Do not box or frame graphs, data, schemes, or illustrations.
Use of a third dimension in figures that does not add information is discouraged.
Multi-panel figures: The labels a, b, c etc. must appear within each panel of the figure; use lower-case letters in a size that will be legible when the total figure is reduced in size for printing.
On photos, if black letters do not show up well, use white ones. Add symbols with press-on symbols and letters; handwritten or typed symbols are not acceptable.
Panels should be at same size, whenever possible. Font and font size must be consistent between panels. Arrange panels to minimize repetition of symbol legends and axes labels. Do not leave unnecessary space between panels.
FIGURE SETTINGS: SUMMARY
|Line drawings/ graphs||EPS, PDF||= 600 dpi|| |
Lines = 0.5 pts; Font = 10 pts
|Black-and white photographs||TIFF||= 300 dpi|
|Color photographs||TIFF||= 300 dpi||CMOS|
|Combination figures||EPS, PDF||= 600 dpi||Lines = 0.5 pts; Font = 10 pts|
Before submitting your artwork, perform a visual check of the quality of the generated image. You should be able to zoom in to about 300% without the image becoming noticeably blurred or pixelated.
THE REVIEW PROCESS
Upon submission, the Editor-in-Chief will assign the manuscript to an Associate Editor (AE). The AE requests reviews from experts in the research area and ensures timely review.
Following receipt of the reviewers’ reports, the AE makes a decision concerning the publication of the manuscript. A decision letter with copies of the reviewers’ reports will be sent to the author. Appeals of AE decisions can be made to the Editor.
By the “Accepted Article” publication service now used by Photochemistry and Photobiology papers are published online as and when they are ready, before copyediting and before their ultimate inclusion in a print or online issue. They are immediately given a Digital Object Identifier (DOI), which allows the article to be cited and tracked. This service has been designed to ensure the earliest possible circulation of research papers – they will now appear online within a few days after acceptance. Once the manuscript is proofread and corrected, the Early View article will be posted and the Accepted Article version removed.
Page proofs will be created by Wiley-Blackwell and available as PDF files to the corresponding authors about 3 weeks after the publication of the accepted article. Carefully check for errors and respond to all the points raised by the proofreader within the given time-limit.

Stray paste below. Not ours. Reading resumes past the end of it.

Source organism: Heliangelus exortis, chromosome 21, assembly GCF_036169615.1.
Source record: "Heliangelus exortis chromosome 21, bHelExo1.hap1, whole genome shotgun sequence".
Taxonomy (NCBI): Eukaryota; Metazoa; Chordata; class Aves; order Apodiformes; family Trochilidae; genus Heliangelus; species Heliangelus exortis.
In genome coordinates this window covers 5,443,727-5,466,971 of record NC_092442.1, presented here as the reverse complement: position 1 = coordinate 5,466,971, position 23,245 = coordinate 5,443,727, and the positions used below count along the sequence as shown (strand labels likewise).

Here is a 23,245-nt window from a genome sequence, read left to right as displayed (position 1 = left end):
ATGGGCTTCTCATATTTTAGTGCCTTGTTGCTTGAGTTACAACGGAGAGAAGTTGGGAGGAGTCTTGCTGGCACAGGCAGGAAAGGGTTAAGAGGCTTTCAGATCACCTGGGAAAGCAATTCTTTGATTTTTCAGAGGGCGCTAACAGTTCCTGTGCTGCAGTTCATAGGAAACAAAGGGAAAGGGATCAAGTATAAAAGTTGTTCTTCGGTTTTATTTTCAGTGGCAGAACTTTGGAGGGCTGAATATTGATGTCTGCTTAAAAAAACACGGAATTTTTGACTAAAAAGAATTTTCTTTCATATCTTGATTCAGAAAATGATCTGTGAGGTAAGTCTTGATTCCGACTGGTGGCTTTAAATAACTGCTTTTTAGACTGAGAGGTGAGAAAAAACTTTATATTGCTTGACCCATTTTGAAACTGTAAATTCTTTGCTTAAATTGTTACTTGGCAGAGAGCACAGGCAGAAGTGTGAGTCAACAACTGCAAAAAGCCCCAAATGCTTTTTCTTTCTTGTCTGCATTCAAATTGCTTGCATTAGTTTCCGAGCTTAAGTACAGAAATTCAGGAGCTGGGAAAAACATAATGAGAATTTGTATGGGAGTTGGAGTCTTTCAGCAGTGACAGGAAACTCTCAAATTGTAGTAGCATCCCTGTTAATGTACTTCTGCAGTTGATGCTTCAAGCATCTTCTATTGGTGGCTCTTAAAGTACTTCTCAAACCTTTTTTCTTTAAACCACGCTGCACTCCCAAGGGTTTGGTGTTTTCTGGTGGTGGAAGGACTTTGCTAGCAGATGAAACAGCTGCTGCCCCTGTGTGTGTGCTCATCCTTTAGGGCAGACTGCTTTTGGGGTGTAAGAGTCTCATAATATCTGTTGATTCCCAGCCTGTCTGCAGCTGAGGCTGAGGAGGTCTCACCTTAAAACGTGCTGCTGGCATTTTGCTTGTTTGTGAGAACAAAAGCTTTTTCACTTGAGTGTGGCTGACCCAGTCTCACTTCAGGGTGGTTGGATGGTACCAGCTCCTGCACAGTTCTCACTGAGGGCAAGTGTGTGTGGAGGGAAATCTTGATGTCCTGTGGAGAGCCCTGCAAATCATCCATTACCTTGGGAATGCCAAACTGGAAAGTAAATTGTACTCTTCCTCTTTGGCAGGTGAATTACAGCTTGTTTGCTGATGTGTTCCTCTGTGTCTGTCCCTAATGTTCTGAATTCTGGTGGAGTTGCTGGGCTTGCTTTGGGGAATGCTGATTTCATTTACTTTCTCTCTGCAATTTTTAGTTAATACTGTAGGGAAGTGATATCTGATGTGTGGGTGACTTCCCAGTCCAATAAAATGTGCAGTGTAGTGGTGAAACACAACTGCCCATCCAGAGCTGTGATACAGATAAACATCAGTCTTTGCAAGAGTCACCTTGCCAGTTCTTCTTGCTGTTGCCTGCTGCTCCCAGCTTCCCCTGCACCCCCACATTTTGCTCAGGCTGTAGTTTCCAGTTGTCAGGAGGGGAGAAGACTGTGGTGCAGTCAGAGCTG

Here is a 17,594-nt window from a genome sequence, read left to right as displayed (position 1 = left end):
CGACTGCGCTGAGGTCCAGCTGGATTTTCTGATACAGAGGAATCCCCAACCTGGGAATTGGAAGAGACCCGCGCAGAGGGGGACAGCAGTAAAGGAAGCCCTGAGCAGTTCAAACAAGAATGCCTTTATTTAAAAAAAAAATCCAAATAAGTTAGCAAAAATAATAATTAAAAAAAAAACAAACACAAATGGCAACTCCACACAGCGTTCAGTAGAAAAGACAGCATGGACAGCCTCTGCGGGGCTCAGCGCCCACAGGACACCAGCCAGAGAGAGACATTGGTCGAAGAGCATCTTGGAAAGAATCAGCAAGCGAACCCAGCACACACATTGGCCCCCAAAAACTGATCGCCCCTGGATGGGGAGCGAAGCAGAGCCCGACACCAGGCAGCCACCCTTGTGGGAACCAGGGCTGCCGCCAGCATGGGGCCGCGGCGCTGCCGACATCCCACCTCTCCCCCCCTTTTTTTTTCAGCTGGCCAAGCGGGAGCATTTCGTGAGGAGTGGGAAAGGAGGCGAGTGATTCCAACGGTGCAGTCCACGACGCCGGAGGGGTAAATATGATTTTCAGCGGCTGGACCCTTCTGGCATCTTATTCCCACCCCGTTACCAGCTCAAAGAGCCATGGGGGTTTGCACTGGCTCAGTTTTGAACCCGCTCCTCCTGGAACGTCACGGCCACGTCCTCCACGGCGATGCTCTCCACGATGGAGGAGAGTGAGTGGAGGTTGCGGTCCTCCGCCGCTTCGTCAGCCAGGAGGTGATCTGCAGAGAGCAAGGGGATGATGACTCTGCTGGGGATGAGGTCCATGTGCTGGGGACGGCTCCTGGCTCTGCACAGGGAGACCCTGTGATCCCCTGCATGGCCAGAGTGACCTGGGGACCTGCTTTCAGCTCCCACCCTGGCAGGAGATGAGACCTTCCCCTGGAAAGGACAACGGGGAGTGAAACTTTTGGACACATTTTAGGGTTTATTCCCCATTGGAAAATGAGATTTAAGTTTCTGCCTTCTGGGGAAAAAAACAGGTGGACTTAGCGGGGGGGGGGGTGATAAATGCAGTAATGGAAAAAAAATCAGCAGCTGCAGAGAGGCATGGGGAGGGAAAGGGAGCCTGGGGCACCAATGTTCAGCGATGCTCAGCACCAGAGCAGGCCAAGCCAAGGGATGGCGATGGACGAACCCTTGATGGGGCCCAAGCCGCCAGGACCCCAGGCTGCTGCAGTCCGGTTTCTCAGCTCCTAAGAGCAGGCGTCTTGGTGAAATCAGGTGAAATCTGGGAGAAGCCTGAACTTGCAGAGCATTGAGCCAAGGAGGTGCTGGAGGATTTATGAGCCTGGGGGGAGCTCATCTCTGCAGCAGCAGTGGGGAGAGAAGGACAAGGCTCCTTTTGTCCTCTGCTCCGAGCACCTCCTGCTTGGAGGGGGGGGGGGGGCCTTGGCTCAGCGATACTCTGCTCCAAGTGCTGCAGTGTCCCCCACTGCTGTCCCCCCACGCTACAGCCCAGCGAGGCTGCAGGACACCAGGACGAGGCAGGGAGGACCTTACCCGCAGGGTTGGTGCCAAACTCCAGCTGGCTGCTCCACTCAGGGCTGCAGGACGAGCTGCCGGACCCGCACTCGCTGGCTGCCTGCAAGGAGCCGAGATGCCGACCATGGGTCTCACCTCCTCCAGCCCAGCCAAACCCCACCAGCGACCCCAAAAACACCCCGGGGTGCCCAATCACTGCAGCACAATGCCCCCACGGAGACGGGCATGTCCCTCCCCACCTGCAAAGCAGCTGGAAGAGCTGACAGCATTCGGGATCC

A Reprint order form is emailed with the proofs of the manuscript.
Once an accepted article has been received at Wiley-Blackwell, authors may register for Author Services (http://authorservices.wiley.com) to access their article PDF offprint and enjoy the many other benefits the service offers. For instance, authors may check the status of their articles online and choose to receive automated e-mails at key stages of production. The author will receive an e-mail with a unique link that enables them to register and have their article automatically added to the system. In addition, corresponding authors may enter their co-author’s email addresses so that they, also, can receive alerts as the article travels through production and access the final PDF. All authors may also each nominate up to 10 other people to receive free access to their article (i.e., specialists in the field who may be interested in reading/citing the article). Authors are eligible to claim a discount of 25% on all Wiley books. Please ensure that a complete e-mail address is provided when submitting the manuscript. Visit http://authorservices.wiley.com for more details, including information on online production tracking and for a wealth of resources including FAQs and tips on article preparation, submission and more.
If your paper is accepted, the author identified as the formal corresponding author for the paper will receive an email prompting them to login into Author Services; where via the Wiley Author Licensing Service (WALS) they will be able to complete the license agreement on behalf of all authors on the paper.
For authors signing the copyright transfer agreement
If the OnlineOpen option is not selected the corresponding author will be presented with the copyright transfer agreement (CTA) to sign. The terms and conditions of the CTA can be previewed in the samples associated with the Copyright FAQs below:
CTA Terms and Conditions http://authorservices.wiley.com/bauthor/faqs_copyright.asp
For authors choosing OnlineOpen
If the OnlineOpen option is selected the corresponding author will have a choice of the following Creative Commons License Open Access Agreements (OAA):
Creative Commons Attribution License OAA
Creative Commons Attribution Non-Commercial License OAA
Creative Commons Attribution Non-Commercial -NoDerivs License OAA
To preview the terms and conditions of these open access agreements please visit the Copyright FAQs hosted on Wiley Author Services http://authorservices.wiley.com/bauthor/faqs_copyright.asp and visit http://www.wileyopenaccess.com/details/content/12f25db4c87/Copyright--License.html.
If you select the OnlineOpen option and your research is funded by The Wellcome Trust and members of the Research Councils UK (RCUK) you will be given the opportunity to publish your article under a CC-BY license supporting you in complying with Wellcome Trust and Research Councils UK requirements. For more information on this policy and the Journal’s compliant self-archiving policy please visit: http://www.wiley.com/go/funderstatement.